journal = "Corporate Governance: an International Review",
    issn = "0964-8410",
    publisher = "Wiley",
    number = "2",

    }

    Frameworks underpinning corporate governance : evidence on Ugandan perceptions. / Wanyama, Simeon; Burton, Bruce; Helliar, Christine.

    In: Corporate Governance: an International Review, Vol. 17, No. 2, 03.2009, p. 159-175.

    Research output: Contribution to journalArticle

    TY - JOUR

    T1 - Frameworks underpinning corporate governance

    T2 - evidence on Ugandan perceptions

    AU - Wanyama, Simeon

    AU - Burton, Bruce

    AU - Helliar, Christine

    PY - 2009/3

    Y1 - 2009/3

    N2 - EmpiricalThis paper sets out to investigate perceptions about corporate governance practices in the developing African nation of Uganda. The study employs interview and questionnaire analysis to examine the part played by a range of factors in supporting effective governance.The findings suggest that pervasive corruption and weaknesses in underlying frameworks have hampered attempts to improve practice. The results indicate that the mere emergence of detailed governance codes in developing countries does not necessarily mean that de facto practices will improve.The results suggest that corporate governance standards in developing countries may appear on paper to be broadly similar to those in developed countries. However, a widespread perception exists that Ugandan frameworks are not yet strong enough to support what might normally be considered to be "good" practice. Sound corporate governance is seen as being a multi-faceted notion, with a range of political and social frameworks requiring strengthening before meaningful improvements can be made.The evidence indicates that attempts to improve governance standards in a particular nation require more than the simple publication of codes of best practice. Root and branch changes in a wide-range of contextual factors, including at political and cultural levels, are required to provide the conditions in which meaningful improvements in corporate governance will occur.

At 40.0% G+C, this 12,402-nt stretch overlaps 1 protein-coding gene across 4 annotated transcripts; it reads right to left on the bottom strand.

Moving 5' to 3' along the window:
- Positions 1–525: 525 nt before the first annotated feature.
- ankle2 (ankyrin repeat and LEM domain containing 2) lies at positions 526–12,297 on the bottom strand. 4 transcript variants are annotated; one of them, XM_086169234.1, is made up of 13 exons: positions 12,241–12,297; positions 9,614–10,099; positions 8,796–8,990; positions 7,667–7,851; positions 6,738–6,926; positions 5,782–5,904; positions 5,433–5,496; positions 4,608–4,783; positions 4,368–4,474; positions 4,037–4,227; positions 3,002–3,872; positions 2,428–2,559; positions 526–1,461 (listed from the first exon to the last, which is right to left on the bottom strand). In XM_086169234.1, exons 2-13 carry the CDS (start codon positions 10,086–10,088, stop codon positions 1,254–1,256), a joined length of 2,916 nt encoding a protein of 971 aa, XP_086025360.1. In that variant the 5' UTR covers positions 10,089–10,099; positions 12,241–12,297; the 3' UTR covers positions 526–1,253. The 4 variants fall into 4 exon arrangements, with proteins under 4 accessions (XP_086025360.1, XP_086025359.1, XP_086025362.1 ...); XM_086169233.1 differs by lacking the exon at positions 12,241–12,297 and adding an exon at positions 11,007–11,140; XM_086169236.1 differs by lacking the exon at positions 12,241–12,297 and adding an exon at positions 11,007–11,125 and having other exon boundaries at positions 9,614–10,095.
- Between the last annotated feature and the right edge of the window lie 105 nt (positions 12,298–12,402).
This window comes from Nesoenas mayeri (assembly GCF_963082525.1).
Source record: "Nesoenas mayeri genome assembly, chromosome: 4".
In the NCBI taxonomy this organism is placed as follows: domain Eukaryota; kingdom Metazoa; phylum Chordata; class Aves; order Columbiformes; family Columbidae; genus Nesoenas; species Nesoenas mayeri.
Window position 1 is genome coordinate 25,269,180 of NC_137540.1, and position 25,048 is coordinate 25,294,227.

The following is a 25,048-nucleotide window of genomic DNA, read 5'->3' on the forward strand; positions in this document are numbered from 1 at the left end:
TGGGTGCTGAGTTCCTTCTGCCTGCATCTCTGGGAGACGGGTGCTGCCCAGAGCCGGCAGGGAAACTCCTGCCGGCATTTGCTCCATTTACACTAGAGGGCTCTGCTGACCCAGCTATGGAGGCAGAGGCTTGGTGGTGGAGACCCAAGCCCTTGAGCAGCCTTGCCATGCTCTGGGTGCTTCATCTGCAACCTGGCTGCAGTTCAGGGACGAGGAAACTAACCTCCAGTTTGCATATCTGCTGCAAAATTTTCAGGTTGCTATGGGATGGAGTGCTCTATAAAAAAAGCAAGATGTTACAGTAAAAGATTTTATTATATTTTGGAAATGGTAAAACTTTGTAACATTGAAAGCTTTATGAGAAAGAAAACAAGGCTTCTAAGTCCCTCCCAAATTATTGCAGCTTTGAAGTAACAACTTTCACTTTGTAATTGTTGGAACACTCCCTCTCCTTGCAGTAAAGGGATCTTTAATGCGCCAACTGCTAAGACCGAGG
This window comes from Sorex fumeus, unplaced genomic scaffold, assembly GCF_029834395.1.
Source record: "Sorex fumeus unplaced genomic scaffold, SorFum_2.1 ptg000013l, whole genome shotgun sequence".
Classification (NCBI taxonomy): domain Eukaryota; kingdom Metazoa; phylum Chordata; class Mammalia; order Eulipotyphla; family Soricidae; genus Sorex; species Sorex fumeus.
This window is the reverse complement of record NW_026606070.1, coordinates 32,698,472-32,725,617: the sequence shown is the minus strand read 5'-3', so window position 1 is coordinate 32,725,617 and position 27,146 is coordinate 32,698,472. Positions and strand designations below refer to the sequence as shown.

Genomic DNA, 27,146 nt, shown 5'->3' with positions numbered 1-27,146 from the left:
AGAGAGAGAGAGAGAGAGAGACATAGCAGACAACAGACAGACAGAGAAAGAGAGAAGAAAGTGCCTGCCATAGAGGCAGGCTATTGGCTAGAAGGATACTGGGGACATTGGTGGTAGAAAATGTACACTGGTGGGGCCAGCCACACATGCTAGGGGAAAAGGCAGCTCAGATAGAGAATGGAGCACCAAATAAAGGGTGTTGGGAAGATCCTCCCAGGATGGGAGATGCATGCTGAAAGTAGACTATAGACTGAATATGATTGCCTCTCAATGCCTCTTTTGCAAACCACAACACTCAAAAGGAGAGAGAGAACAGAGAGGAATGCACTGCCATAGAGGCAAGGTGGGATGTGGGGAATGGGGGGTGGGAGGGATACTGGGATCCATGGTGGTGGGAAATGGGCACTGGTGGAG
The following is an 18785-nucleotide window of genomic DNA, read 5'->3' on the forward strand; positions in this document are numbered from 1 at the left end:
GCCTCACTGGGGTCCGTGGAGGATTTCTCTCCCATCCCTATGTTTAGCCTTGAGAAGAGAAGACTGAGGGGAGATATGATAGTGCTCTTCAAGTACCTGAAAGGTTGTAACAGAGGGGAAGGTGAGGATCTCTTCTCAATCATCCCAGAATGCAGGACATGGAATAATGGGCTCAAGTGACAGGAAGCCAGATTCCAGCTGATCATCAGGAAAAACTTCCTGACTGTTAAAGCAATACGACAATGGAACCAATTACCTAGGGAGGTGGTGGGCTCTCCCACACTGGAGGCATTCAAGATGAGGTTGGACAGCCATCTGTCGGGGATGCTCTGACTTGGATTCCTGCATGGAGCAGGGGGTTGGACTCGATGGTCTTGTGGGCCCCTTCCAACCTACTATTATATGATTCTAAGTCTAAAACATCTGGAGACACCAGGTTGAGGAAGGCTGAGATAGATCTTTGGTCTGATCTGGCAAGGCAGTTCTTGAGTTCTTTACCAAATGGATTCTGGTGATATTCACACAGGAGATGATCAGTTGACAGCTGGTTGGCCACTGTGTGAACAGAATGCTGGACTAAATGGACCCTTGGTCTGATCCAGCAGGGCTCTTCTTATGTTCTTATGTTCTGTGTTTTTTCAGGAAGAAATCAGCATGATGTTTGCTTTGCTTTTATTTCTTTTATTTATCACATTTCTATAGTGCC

AB - EmpiricalThis paper sets out to investigate perceptions about corporate governance practices in the developing African nation of Uganda. The study employs interview and questionnaire analysis to examine the part played by a range of factors in supporting effective governance.The findings suggest that pervasive corruption and weaknesses in underlying frameworks have hampered attempts to improve practice. The results indicate that the mere emergence of detailed governance codes in developing countries does not necessarily mean that de facto practices will improve.The results suggest that corporate governance standards in developing countries may appear on paper to be broadly similar to those in developed countries. However, a widespread perception exists that Ugandan frameworks are not yet strong enough to support what might normally be considered to be "good" practice. Sound corporate governance is seen as being a multi-faceted notion, with a range of political and social frameworks requiring strengthening before meaningful improvements can be made.The evidence indicates that attempts to improve governance standards in a particular nation require more than the simple publication of codes of best practice. Root and branch changes in a wide-range of contextual factors, including at political and cultural levels, are required to provide the conditions in which meaningful improvements in corporate governance will occur.

    KW - Corporate Governance

    KW - Africa

    KW - Business Ethics

    KW - Stakeholders

    KW - Government

    KW - PERFORMANCE

    KW - INFORMATION

    KW - COUNTRIES

    U2 - 10.1111/j.1467-8683.2009.00730.x

    DO - 10.1111/j.1467-8683.2009.00730.x

    M3 - Article

    VL - 17

    SP - 159

    EP - 175

    JO - Corporate Governance: an International Review

    JF - Corporate Governance: an International Review

    SN - 0964-8410

    IS - 2

    ER -